School audits rethink

15th October 1999 at 01:00
Standards boss says new regime will mean 'a process of target-getting rather than target-setting'.

THE whole approach of HMI to auditing the performance of schools is to be reviewed.

This is the first task which Bill Clark, the new head of the Inspectorate's audit unit, has set himself over the next six months. Mr Clark, who began work on Monday, has had extensive experience in Australia and south of the border of dealing with school standards and effectiveness.

He plans to sound out colleagues in the Inspectorate, headteachers and directors of education about the best way schools can be supported in the drive to raise standards and is expected to work closely with "failing" schools to help turn them round.

Mr Clark said he was conscious of complaints by schools that they were "inundated" with material from the audit unit. "Now is perhaps the time to consolidate and to concentrate on embedding change," he said.

"Audit is quite a narrow term and much of the work which the unit does is quite routine, like the publication of exam results."

Mr Clark continued: "We need to look not only at how the audit process connects with the work of the rest of the Inspectorate, but also how it connects with the rest of the work that schools do.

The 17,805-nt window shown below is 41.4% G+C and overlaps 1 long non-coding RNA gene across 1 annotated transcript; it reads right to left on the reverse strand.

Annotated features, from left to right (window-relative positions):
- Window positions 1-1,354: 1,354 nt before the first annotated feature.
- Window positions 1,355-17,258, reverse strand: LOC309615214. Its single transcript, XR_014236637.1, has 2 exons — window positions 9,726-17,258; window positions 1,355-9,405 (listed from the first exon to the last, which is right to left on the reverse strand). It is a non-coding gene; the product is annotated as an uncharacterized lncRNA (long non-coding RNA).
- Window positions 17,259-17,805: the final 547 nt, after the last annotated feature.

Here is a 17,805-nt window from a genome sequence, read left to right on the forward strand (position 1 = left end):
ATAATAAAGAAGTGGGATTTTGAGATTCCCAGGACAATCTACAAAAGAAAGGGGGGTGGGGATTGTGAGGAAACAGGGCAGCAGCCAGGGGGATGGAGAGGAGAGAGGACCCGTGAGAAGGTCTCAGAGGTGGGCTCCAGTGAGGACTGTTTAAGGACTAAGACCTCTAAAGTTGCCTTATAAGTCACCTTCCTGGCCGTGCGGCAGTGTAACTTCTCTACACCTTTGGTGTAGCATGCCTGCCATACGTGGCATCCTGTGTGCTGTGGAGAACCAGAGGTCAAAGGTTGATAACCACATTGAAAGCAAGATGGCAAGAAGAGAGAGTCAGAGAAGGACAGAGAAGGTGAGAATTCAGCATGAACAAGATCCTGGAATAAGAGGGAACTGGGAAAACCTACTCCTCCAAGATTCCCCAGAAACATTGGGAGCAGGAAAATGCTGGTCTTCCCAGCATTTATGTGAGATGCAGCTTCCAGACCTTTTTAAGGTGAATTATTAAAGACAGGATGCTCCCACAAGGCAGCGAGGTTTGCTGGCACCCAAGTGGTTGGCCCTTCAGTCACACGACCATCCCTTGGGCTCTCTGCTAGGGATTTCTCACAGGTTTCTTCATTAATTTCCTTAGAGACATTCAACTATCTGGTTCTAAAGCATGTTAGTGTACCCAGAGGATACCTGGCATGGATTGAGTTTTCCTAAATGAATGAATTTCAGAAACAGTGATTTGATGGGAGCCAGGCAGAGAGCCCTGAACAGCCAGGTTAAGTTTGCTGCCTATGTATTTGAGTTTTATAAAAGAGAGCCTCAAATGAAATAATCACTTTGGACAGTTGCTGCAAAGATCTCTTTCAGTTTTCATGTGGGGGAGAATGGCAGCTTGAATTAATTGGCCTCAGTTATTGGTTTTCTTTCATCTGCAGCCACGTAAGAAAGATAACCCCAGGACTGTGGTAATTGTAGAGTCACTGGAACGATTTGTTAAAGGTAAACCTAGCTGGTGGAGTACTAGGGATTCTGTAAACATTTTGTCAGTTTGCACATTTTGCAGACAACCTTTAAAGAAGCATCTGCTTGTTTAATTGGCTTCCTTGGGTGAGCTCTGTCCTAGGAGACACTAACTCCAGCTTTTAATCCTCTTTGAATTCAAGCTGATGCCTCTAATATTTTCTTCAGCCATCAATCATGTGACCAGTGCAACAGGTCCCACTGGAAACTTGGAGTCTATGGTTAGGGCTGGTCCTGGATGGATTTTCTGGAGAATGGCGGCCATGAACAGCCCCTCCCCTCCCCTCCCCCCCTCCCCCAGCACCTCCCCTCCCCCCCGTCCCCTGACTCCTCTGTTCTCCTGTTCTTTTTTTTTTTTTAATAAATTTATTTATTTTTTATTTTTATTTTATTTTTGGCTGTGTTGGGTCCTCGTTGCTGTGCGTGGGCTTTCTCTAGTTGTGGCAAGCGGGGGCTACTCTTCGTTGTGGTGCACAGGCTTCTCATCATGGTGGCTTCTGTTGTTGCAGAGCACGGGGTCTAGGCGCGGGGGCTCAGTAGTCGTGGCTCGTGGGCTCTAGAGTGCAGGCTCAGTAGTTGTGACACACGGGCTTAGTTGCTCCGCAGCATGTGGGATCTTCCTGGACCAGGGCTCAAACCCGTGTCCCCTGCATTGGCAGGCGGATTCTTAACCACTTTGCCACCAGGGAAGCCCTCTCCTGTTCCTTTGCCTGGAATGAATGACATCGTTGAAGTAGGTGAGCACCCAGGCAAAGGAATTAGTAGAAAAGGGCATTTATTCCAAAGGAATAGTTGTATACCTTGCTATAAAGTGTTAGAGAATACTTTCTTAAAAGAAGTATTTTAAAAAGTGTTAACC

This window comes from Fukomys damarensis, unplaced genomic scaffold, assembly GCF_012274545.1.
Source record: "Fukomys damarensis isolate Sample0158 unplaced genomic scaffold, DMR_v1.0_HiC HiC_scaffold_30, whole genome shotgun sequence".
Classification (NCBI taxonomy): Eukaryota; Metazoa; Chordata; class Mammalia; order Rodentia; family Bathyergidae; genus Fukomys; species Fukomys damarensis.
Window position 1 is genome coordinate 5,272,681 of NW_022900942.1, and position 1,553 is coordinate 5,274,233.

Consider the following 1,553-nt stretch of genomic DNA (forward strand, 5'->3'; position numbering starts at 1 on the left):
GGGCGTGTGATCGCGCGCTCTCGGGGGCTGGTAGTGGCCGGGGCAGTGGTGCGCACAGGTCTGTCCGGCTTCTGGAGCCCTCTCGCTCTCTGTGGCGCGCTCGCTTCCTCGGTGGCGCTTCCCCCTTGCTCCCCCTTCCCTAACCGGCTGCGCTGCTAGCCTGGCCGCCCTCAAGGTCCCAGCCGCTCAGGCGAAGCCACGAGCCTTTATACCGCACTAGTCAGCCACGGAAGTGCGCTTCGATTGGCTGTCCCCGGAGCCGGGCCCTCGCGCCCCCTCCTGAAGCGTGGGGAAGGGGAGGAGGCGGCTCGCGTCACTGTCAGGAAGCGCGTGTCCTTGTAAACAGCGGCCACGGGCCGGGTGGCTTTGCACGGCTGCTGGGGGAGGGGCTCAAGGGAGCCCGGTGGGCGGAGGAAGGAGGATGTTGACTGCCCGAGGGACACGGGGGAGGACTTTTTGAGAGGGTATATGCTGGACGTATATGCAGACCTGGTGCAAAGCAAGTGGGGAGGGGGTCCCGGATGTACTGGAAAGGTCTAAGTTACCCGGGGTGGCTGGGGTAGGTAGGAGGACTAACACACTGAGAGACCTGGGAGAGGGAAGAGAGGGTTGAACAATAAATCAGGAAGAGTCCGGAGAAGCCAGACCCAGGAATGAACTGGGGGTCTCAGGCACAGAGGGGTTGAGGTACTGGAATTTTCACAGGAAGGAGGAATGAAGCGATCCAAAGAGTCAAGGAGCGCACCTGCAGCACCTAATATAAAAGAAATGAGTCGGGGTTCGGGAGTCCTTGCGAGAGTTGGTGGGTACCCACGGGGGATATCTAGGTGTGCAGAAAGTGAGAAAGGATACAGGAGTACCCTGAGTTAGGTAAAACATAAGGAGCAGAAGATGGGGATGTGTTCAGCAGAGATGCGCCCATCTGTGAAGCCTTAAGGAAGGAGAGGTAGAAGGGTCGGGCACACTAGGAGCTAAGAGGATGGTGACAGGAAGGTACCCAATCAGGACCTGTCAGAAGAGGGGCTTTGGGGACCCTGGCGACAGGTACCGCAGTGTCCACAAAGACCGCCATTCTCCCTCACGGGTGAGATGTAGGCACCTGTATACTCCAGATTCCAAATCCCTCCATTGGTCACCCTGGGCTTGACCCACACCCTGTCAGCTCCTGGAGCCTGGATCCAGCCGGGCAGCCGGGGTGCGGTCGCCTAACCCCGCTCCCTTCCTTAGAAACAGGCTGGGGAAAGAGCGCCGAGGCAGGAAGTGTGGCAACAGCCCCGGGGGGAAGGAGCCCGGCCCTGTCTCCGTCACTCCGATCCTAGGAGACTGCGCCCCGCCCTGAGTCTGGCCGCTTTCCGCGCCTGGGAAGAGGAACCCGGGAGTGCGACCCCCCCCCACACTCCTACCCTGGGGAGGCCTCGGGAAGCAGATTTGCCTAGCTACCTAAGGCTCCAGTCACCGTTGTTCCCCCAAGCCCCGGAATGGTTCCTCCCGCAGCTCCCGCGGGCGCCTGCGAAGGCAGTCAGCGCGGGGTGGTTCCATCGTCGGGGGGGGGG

"Target-setting, for example, is often seen as a science disconnected from the process of education. It is a useful tool but it cannot be divorced from good quality teaching and learning and from good quality management.

"We must now move to supporting schools in reaching their targets - a process of target-getting rather than target-setting."

But Mr Clark made it clear that targets were now a permanent feature of the educational landscape and he urged schools which had met their agreed targets to exceed them. "That is the way to improve attainment and drive up standards," he said.

Although Mr Clark came directly to the job after posts in New South Wales and the Department for Education and Employment in London, he stressed he was not intent on importing systems from elsewhere.

He was a senior education adviser in the standards and effectiveness unit at the DFEE but said he had no preconceived plan to replicate that model within the Inspectorate.

Interview, page 4

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